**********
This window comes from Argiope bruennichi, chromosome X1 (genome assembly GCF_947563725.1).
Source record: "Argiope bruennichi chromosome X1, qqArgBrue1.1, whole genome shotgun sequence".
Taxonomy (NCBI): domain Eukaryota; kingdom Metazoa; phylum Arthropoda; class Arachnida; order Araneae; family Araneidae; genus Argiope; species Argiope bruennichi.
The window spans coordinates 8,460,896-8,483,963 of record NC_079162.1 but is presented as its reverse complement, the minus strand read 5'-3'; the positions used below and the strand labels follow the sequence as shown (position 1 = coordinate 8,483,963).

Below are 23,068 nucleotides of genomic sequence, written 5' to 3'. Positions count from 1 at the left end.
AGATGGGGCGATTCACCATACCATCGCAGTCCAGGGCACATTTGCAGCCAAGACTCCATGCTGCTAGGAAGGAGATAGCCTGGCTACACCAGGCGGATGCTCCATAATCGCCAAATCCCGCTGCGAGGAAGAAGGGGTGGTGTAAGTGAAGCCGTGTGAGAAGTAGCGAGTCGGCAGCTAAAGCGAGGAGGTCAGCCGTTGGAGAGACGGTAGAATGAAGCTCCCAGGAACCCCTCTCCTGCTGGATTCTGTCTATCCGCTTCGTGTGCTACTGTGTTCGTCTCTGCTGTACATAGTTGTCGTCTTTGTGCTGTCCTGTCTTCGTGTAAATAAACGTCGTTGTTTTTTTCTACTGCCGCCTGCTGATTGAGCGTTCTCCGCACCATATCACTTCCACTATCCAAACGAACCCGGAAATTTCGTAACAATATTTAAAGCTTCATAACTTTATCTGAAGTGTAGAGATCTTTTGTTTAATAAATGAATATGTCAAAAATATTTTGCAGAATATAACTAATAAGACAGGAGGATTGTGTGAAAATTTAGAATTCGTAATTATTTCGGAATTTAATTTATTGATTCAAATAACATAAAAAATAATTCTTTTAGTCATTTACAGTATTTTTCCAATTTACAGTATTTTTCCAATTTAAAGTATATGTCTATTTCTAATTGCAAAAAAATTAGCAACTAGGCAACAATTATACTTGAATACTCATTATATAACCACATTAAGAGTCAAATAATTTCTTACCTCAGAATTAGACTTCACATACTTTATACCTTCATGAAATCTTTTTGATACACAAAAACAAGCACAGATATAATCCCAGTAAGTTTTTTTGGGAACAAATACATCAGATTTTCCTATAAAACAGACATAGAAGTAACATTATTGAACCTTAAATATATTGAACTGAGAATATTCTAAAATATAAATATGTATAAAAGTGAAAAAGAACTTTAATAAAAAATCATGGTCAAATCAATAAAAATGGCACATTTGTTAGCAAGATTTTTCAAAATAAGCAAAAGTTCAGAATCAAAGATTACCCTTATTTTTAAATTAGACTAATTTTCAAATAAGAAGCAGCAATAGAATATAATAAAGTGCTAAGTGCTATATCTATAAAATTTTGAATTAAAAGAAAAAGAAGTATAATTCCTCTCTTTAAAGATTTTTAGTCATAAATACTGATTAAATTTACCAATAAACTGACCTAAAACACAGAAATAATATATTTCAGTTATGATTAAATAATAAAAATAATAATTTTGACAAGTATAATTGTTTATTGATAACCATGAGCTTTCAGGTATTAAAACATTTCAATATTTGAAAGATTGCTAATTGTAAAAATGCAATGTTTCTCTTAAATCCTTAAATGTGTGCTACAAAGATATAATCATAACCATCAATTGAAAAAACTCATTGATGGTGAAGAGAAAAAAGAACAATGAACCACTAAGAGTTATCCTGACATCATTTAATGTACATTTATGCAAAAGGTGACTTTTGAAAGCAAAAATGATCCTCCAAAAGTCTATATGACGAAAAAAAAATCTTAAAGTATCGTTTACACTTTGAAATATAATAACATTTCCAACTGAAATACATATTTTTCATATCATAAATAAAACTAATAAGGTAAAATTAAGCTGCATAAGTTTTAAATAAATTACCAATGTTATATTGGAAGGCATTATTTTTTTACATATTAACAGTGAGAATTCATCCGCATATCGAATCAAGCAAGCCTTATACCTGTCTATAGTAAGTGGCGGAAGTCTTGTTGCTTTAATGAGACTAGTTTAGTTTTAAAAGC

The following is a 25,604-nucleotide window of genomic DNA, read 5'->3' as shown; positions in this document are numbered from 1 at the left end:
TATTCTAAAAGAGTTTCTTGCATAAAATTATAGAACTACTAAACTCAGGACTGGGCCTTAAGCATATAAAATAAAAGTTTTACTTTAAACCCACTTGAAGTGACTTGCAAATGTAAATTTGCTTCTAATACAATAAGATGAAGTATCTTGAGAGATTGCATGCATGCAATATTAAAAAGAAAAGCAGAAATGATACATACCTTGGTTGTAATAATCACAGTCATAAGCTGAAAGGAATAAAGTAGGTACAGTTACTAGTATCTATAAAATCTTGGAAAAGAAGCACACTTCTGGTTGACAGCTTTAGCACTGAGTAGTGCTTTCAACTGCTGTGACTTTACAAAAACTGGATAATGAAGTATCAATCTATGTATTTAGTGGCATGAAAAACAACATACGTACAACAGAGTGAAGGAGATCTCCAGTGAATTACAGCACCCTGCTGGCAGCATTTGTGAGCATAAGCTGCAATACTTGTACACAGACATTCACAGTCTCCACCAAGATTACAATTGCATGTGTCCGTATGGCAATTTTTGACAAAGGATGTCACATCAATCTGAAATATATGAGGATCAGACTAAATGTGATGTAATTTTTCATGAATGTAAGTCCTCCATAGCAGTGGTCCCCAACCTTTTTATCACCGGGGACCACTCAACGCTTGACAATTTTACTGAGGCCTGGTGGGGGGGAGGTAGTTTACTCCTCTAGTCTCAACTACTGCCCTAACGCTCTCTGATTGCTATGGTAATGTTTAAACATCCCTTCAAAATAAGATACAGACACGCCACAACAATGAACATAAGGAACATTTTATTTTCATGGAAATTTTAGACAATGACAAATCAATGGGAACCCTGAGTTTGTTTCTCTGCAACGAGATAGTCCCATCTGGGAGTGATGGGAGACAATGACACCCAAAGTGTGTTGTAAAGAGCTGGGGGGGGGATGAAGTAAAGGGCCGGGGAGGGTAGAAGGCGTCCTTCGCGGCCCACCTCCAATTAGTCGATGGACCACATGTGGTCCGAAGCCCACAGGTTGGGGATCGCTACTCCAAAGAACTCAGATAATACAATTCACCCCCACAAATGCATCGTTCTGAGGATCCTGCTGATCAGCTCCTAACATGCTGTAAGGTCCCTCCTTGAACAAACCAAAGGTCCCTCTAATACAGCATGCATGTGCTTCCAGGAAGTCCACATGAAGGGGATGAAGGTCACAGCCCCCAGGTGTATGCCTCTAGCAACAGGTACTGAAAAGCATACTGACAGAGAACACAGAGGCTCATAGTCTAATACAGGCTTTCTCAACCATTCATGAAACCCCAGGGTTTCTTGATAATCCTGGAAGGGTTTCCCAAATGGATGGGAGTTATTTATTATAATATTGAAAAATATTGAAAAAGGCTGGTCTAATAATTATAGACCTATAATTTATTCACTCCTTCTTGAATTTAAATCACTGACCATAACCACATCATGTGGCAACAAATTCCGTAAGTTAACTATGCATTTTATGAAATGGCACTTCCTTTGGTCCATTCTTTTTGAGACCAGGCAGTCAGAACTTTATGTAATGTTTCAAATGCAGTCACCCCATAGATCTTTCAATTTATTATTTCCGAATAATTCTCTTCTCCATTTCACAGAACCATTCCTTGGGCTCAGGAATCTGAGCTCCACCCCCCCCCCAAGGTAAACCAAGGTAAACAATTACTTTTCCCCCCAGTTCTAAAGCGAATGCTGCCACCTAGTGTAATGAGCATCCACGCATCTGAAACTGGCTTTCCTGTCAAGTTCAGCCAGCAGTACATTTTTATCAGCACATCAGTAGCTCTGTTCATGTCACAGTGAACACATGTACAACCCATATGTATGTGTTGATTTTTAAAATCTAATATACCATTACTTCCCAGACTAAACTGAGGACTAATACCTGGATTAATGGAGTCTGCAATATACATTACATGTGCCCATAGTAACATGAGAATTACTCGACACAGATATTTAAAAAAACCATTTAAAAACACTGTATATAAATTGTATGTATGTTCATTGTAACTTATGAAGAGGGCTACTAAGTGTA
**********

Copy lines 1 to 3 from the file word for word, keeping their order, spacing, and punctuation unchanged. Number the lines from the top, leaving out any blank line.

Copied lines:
This window comes from Argiope bruennichi, chromosome X1 (genome assembly GCF_947563725.1).
Source record: "Argiope bruennichi chromosome X1, qqArgBrue1.1, whole genome shotgun sequence".
Taxonomy (NCBI): domain Eukaryota; kingdom Metazoa; phylum Arthropoda; class Arachnida; order Araneae; family Araneidae; genus Argiope; species Argiope bruennichi.